Newspaper article The Evening Standard (London, England)

History Master Longs for Lost Empire Ideals; Churchill Fan Offers Lively Comment as He Wipes Dust off the Shelves of 1900-1950s Britain

Newspaper article The Evening Standard (London, England)

History Master Longs for Lost Empire Ideals; Churchill Fan Offers Lively Comment as He Wipes Dust off the Shelves of 1900-1950s Britain

Article excerpt

Byline: MICHAEL BURLEIGH

NON-FICTION

After The Victorians

AN Wilson

A N WILSON is a historian and novelist of such industry and fluency that it may repay thinking about what is distinctive about how he writes history.

After The Victorians contains several pointers to how he conceives the subject.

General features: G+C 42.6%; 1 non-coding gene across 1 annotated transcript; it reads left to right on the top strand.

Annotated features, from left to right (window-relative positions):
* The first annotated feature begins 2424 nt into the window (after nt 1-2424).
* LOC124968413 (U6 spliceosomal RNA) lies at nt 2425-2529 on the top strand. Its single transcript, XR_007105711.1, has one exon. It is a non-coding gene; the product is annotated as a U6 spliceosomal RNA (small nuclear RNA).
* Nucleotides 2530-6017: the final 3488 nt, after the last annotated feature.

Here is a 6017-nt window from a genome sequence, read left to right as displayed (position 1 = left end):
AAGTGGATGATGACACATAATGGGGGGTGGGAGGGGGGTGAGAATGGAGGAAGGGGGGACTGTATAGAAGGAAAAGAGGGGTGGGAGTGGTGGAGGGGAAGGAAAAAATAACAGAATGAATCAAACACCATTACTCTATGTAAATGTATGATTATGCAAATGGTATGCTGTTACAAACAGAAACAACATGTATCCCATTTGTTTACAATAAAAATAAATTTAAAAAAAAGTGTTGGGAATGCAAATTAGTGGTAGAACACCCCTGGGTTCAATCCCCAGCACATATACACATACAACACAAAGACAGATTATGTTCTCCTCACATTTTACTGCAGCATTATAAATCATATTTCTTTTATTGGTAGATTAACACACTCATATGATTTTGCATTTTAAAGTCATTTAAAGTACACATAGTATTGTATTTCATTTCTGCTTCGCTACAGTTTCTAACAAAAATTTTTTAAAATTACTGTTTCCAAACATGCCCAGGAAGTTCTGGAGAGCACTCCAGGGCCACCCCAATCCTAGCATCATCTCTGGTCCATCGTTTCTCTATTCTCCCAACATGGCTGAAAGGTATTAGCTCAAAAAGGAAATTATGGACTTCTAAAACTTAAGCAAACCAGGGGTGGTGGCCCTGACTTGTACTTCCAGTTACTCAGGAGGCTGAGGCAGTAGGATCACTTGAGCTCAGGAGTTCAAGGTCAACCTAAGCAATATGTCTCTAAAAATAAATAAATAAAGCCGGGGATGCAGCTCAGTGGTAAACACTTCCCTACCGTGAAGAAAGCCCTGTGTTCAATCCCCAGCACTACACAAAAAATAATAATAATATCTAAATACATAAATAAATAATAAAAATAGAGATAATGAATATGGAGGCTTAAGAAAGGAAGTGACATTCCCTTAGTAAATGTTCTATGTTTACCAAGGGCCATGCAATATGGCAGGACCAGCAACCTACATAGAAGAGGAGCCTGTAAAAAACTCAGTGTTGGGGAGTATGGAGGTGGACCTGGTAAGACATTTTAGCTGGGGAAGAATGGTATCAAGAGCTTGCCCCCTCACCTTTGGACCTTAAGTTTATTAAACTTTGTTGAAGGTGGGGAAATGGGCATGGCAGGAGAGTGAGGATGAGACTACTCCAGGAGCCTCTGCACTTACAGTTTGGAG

Although Britain in the halfcentury between the death of Victoria and the accession of Elizabeth II is his primary focus, Wilson's is never a provincial perspective. The reader finds insights from the US, the Indian subcontinent, Russia, Germany and the Middle East.

He is also convinced that a novelist or poet can express something true about the age, so this book abounds with portraits of major literary figures: Henry James, George Orwell and Anthony Powell.

While many historians have become "unmusical" about religion, especially if their creed is Marxism, the author of God's Funeral gives as much attention to the traditional faith as he does to science.

He is not afraid to work by poetic association, exploring crossword puzzles, murder mysteries and Thomas The Tank Engine.

Wilson eschews the sub-Weberian refusal to make explicit moral judgments. A generation of Bloomsbury artistes are "the silly generation", while wartime dictators are dismissed as gangsters. …

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